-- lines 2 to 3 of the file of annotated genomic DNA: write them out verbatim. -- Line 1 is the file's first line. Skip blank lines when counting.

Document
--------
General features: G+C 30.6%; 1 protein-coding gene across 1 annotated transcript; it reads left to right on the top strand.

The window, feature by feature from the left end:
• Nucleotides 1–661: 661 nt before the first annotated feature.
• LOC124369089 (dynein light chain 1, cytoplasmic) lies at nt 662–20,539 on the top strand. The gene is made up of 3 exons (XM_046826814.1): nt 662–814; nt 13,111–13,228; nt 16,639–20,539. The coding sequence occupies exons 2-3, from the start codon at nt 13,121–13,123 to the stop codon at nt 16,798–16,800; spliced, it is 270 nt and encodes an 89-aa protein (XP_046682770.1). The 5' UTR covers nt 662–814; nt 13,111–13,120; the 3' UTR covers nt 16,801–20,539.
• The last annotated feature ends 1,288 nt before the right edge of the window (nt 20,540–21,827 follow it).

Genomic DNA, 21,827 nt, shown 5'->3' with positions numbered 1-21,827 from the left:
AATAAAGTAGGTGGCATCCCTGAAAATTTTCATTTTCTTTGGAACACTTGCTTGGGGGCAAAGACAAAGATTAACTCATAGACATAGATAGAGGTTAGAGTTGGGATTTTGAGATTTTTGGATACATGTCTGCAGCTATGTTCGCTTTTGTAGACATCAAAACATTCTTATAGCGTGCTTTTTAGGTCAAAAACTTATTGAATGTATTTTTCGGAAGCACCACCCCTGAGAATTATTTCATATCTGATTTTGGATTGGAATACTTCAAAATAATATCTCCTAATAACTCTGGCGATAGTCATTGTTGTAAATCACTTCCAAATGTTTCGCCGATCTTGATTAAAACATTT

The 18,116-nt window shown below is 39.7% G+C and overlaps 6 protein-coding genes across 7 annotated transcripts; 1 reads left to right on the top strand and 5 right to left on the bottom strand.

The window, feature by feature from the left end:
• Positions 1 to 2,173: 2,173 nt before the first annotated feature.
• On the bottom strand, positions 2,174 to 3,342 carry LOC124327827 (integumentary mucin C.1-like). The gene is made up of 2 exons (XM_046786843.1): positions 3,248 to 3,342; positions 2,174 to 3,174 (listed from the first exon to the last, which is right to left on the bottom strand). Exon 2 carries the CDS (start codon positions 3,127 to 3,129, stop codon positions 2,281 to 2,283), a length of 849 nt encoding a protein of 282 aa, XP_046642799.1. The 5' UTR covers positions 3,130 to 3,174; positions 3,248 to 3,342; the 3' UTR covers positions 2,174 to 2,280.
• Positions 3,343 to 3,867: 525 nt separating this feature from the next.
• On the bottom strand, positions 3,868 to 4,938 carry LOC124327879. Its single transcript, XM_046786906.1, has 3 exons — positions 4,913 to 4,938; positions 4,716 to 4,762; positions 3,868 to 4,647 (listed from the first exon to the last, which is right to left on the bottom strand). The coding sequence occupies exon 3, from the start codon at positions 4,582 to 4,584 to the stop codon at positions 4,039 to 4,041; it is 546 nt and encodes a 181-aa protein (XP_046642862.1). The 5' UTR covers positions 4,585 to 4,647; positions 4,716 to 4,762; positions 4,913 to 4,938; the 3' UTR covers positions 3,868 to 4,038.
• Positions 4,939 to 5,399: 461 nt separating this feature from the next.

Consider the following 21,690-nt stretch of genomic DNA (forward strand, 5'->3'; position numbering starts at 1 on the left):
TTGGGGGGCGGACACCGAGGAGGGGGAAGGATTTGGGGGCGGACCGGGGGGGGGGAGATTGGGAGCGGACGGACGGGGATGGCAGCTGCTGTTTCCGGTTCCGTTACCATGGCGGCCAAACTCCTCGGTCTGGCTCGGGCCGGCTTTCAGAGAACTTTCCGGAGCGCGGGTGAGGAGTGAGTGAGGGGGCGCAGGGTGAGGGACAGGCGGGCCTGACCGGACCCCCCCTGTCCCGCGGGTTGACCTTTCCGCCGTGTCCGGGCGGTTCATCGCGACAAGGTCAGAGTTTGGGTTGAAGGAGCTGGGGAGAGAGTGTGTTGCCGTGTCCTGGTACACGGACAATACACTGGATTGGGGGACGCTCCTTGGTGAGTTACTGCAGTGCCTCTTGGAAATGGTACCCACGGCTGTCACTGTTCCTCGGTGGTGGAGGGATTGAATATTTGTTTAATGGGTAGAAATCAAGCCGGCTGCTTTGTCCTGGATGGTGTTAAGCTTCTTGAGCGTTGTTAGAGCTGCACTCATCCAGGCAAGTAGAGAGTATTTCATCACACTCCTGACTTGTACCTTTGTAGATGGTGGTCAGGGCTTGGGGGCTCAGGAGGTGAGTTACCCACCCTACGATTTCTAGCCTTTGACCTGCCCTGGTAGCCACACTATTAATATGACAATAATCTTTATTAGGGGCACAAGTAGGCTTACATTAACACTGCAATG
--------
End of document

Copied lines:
The window, feature by feature from the left end:
• Nucleotides 1–661: 661 nt before the first annotated feature.